Friends Fiduciary Planned Giving Services supports over 70 Friends organizations in marketing, facilitating and administering more than 300 planned gifts, such as charitable gift annuities and trusts. This robust program also offers individual donors the opportunity to benefit multiple Quaker organizations with a single planned gift. All assets are invested consistent with Friends Fiduciary’s socially responsible investment guidelines.
To learn more about making a planned gift, to request a gift illustration or for information about FFC’s Planned Giving Services please contact Bob at 215-241-7272 ext. 103 or email@example.com .
Investment Performance Webinar Presentation Available
July 27, 2012
The July 26, 2012 webinar on Second Quarter 2012 Investment Performance by Friends Fiduciary Chief Investment Officer, Richard Kent, CFA, is now available.
Click here to access the presentation materials and notes.
July 26 Webinar on Second Quarter Performance
July 13, 2012
Join Friends Fiduciary Chief Investment Officer, Richard Kent, CFA, as he reviews second quarter performance and the economic outlook. The webinar is Thursday July 26, 2012 at 1:30 p.m.
Click here to access the online registration
Then click “Register” and complete the required fields of the online registration form, adding your meeting or organization name in the “Company” field. After you click “Submit” you will receive email confirmation with instructions and the password to join the webinar.
Webinar on Second Quarter Performance
June 29, 2012
Join Friends Fiduciary Chief Investment Officer, Richard Kent, CFA, as he reviews second quarter performance and the economic outlook. The webinar will be on Thursday July 26, 2012 at 1:30 p.m. Information on how to register for the webinar will be sent out next week.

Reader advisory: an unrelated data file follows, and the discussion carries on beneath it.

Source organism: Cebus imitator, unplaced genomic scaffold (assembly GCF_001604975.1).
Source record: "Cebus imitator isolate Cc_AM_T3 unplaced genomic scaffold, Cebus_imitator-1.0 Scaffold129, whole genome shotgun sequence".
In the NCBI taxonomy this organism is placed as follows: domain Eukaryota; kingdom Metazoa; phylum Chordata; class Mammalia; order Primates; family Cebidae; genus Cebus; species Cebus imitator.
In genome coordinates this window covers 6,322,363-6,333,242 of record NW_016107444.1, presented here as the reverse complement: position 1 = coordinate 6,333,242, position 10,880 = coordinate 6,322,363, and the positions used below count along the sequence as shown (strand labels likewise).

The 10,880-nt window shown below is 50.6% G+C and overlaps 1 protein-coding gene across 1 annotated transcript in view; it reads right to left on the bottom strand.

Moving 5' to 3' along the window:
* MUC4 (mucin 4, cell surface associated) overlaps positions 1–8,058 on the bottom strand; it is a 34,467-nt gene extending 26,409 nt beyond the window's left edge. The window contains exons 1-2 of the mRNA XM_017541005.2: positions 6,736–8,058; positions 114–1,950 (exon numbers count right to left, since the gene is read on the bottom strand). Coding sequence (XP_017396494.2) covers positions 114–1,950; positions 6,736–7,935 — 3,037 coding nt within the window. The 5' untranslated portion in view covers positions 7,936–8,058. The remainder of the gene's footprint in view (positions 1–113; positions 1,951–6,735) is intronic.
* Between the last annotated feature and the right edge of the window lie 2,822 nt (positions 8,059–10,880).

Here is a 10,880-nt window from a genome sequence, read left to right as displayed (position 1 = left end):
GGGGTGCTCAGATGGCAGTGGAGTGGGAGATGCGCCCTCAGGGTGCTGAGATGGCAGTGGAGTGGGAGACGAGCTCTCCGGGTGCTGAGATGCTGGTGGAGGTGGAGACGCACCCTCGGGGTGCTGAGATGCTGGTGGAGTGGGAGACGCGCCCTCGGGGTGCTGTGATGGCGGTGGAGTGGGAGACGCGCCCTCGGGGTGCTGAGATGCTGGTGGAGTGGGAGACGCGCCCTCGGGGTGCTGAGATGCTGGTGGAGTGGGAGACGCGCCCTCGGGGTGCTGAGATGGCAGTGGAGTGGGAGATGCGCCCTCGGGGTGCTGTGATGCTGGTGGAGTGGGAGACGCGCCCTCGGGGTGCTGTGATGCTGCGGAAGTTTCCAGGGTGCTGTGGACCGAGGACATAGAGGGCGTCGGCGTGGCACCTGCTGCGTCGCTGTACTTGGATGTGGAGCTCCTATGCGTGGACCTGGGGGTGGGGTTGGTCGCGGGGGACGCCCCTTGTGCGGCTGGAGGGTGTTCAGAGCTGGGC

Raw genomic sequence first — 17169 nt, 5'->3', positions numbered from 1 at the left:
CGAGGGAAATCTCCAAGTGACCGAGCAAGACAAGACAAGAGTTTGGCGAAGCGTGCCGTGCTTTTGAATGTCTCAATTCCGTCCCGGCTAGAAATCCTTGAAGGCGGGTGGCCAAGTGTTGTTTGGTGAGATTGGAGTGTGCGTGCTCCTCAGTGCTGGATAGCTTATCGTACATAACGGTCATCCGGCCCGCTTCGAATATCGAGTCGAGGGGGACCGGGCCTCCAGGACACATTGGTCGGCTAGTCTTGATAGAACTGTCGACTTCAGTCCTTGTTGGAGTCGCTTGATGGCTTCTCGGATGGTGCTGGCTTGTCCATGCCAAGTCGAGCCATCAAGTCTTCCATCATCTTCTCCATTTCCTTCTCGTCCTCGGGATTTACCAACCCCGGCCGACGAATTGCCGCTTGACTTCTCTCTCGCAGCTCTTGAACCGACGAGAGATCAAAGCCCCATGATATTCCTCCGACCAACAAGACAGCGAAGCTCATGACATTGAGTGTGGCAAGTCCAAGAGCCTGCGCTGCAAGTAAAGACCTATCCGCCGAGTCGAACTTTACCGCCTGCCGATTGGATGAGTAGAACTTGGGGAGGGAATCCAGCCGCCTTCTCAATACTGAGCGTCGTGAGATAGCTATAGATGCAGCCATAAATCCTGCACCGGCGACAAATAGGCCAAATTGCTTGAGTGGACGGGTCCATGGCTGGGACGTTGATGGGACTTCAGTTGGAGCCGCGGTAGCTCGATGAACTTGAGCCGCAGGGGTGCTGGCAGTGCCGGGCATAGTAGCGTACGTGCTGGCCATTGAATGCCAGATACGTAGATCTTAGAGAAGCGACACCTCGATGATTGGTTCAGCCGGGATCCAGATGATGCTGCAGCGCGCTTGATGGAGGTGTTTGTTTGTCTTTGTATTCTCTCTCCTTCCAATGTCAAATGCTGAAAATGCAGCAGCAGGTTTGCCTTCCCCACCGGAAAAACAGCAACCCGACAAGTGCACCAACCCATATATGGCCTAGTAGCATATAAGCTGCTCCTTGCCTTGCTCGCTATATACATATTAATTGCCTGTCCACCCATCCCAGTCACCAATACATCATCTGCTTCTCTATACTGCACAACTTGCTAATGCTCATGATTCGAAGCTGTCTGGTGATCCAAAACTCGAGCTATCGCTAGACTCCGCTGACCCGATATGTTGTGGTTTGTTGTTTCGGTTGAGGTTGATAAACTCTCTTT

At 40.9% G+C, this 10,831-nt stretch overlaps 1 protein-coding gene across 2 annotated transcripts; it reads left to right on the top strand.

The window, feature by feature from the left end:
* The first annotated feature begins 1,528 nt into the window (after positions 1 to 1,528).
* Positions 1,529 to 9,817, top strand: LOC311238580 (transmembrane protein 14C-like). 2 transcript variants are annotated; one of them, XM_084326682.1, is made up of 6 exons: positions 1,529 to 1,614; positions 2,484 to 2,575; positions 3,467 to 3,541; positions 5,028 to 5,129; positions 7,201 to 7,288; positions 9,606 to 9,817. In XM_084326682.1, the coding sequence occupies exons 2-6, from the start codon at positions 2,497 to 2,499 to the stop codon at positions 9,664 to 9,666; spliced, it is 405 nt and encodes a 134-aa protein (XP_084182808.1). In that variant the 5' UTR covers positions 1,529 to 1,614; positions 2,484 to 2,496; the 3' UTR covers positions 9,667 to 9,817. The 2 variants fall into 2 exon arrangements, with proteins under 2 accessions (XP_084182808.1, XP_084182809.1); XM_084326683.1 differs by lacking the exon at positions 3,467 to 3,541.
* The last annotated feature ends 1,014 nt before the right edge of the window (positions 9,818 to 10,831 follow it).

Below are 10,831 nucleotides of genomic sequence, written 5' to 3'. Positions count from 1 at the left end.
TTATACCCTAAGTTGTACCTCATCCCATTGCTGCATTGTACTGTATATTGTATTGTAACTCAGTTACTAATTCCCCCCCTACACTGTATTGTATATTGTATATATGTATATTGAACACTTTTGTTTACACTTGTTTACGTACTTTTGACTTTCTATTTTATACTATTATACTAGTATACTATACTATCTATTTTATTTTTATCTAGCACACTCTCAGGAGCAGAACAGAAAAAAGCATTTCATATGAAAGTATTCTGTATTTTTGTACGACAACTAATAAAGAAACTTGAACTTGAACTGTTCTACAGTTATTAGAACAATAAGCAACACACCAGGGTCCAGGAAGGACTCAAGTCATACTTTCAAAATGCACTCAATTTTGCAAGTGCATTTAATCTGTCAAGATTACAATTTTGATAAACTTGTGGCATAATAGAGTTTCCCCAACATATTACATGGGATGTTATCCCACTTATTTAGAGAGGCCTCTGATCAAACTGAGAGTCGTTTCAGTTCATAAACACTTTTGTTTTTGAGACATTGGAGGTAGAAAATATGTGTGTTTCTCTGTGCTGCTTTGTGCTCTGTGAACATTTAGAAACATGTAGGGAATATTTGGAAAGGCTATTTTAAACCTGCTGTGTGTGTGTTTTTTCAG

Annual Investor Meeting Materials
June 6, 2012
Over fifty people attended the recent Annual Investor Meeting luncheon to learn about Friends Fiduciary’s recent accomplishments, investment performance and priorities for the coming year. Featured speaker, Yvette Klevan, from Lazard Asset Management briefed the attendees on the European debt crisis and its impact on the capital markets and the U.S. economy.
For the presentation from Lazard click here
Presentation by Richard Kent, FFC Chief Investment Officer click here
Investment Performance Webinar Presentation Available
April 26, 2012
The April 26, 2012 webinar on First Quarter 2012 Investment Performance by Friends Fiduciary Chief Investment Officer, Richard Kent, CFA, is available.
Click here to access the presentation materials. (The audio portion of this presentation is not currently available.)
Webinar on First Quarter Performance
April 19, 2012
Join Friends Fiduciary Chief Investment Officer, Richard Kent, CFA, as he reviews first quarter performance and the economic outlook. The webinar is Thursday April 26, 2012 and is offered at two different times for the convenience of our constituent investors.
For 11:00 a.m. (EDT) session click here to access the online registration
For 7:00 p.m. (EDT) session click here to access the online registration
Then click “Register” and complete the required fields of the online registration form, adding your meeting or organization name in the “Company” field. After you click “Submit” you will receive email confirmation with instructions and the password to join the webinar.
Announcing Short Term Investment Fund
April 2, 2012
Friends Fiduciary is now offering a Short Term Investment Fund. This diversified, fixed income fund provides a socially responsible investment option for constituents who want a competitive return with low volatility. It is designed for funds with a one to five year investment horizon.
Click here for more information on the Fund.
March 19, 2012
The Friends Fiduciary Board of Directors has approved a statement about our socially responsible investment practices. Friends Fiduciary seeks to reflect broadly shared Friends testimonies and values in our work and strives for fairness and integrity in our shareholder interactions with the companies in which we invest.
Click here to read the full statement (PDF download).
Announcing Online Access
December 19, 2011
Friends Fiduciary is very pleased to announce our new online account access! Simply click on the “Access Your Account” tab on the menu bar above, and follow the instructions. This great new feature allows you to see the daily market value of your account at your convenience.
Bob Edgar, President of Common Cause shares his response to the tragedy in AZ…
January 10, 2011
Dear Colleagues and Friends:
Here are some words from Dr. Martin Luther King, Jr., to reflect upon on this “day after” the violence in Arizona: